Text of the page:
Competition between genotypes within a plant population can result in the displacement of the least competitive by more competitive genotypes. Although evolutionary processes in plants may occur over thousands and millions of years, it has been suggested that changes in key fitness traits could occur in as little as decades, with herbicide resistance being a common example. However, the rapid evolution of complex traits has not been proven in weeds. We hypothesized that changes in weed growth and competitive ability can occur in just a few years because of selection in agroecosystems. Seed of multiple generations of a single natural population of the grassy weed giant foxtail (Setaria faberi Herrm.) were collected during 34 yr (i.e., 1983 to 2017). Using a “resurrection” approach, we characterized life-history traits of the different year-lines under noncompetitive and competitive conditions. Replacement-series experiments comparing the growth of the oldest year-line (1983) versus newer year-lines (1991, 1996, 1998, 2009, and 2017) showed that plant competitive ability decreased and then increased progressively in accordance with oscillating selection. The adaptations in competitive ability were reflected in dynamic changes in leaf area and biomass when plants were in competition. The onset of increased competitive ability coincided with the introduction of herbicide-resistant crops in the landscape in 1996. We also conducted a genome-wide association study and identified four loci that were associated with increased competitive ability over time, confirming that this trait changed in response to directional selection. Putative transcription factors and cell wall–associated enzymes were linked to those loci. This is the first study providing direct in situ evidence of rapid directional evolution of competitive ability in a plant species. The results suggest that agricultural systems can exert enough pressure to cause evolutionary adaptations of complex life-history traits, potentially increasing weediness and invasiveness.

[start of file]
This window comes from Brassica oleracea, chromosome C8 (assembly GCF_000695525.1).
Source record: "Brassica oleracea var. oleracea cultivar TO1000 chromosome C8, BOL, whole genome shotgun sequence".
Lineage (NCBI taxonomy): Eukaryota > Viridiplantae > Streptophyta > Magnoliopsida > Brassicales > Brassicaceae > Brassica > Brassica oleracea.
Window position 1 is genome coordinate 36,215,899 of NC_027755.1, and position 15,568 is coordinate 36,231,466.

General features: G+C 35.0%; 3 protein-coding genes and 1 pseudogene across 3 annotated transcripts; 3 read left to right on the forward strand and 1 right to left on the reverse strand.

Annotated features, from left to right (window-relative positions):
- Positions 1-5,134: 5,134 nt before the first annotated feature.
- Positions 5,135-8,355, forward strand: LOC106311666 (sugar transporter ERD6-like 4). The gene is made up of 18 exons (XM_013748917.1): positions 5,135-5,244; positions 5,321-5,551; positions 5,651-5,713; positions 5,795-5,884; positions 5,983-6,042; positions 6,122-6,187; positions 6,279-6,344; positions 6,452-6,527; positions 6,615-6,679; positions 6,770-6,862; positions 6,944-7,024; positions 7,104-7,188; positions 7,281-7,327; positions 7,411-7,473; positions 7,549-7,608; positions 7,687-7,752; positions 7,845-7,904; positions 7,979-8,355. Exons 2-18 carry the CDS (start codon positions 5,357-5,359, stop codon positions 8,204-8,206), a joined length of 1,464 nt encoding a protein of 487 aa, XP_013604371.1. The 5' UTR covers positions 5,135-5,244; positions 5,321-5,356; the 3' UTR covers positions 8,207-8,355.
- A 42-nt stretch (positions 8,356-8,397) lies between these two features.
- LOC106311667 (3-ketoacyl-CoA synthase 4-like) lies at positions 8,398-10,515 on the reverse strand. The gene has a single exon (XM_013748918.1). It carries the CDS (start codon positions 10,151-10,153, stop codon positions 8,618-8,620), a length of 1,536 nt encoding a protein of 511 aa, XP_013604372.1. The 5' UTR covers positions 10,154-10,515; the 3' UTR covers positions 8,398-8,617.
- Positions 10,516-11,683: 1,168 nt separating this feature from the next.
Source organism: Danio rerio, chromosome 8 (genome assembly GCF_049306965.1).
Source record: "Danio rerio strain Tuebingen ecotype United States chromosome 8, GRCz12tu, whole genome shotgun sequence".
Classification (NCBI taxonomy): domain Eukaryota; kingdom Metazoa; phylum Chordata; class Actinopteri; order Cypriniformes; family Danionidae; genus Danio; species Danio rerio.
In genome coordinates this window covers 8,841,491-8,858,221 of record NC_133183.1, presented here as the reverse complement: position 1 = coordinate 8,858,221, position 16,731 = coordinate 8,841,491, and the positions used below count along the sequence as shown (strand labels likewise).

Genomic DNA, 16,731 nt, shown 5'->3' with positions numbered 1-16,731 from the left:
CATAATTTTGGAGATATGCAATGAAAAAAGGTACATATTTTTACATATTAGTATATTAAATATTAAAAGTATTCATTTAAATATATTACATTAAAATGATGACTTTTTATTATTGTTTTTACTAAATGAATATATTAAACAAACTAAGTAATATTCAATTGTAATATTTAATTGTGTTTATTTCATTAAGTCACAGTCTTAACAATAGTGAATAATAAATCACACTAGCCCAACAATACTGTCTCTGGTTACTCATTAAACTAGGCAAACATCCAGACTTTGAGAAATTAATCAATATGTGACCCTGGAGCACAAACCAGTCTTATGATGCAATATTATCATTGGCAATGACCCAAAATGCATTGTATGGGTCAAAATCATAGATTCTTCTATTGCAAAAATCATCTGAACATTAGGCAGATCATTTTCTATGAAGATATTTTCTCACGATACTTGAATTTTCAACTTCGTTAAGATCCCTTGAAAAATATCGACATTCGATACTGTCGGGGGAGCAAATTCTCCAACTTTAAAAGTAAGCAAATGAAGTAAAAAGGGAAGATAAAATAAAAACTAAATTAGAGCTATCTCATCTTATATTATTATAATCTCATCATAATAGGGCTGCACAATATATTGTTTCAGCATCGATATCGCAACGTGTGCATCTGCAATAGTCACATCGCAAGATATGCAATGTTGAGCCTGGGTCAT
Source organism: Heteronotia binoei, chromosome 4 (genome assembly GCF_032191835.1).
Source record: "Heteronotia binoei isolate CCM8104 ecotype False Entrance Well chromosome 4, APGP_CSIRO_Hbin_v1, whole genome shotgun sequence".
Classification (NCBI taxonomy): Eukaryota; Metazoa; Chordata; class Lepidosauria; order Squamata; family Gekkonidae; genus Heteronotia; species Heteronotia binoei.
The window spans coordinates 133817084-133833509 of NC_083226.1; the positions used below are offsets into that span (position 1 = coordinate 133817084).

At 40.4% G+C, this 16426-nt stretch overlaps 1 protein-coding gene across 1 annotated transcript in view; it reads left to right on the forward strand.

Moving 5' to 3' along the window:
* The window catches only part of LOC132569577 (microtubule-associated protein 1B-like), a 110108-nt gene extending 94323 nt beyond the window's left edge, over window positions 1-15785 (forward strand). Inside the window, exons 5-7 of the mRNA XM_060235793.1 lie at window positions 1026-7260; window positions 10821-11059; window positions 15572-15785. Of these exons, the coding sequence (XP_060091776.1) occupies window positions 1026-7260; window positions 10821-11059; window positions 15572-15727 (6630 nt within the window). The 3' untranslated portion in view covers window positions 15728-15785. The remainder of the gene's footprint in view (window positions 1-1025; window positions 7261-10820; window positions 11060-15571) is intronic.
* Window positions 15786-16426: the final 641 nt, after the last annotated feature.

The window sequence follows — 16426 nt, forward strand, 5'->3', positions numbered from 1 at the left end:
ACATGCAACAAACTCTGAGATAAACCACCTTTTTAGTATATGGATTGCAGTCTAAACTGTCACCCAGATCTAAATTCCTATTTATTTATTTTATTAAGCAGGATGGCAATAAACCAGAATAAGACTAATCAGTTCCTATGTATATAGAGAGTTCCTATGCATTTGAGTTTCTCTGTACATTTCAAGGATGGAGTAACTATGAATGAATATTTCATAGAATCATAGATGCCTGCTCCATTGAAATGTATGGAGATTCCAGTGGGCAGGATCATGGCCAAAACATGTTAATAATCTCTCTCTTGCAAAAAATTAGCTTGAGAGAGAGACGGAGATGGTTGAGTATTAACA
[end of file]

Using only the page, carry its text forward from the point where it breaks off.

Vol. 71 • No. 1
Vol. 71 • No. 1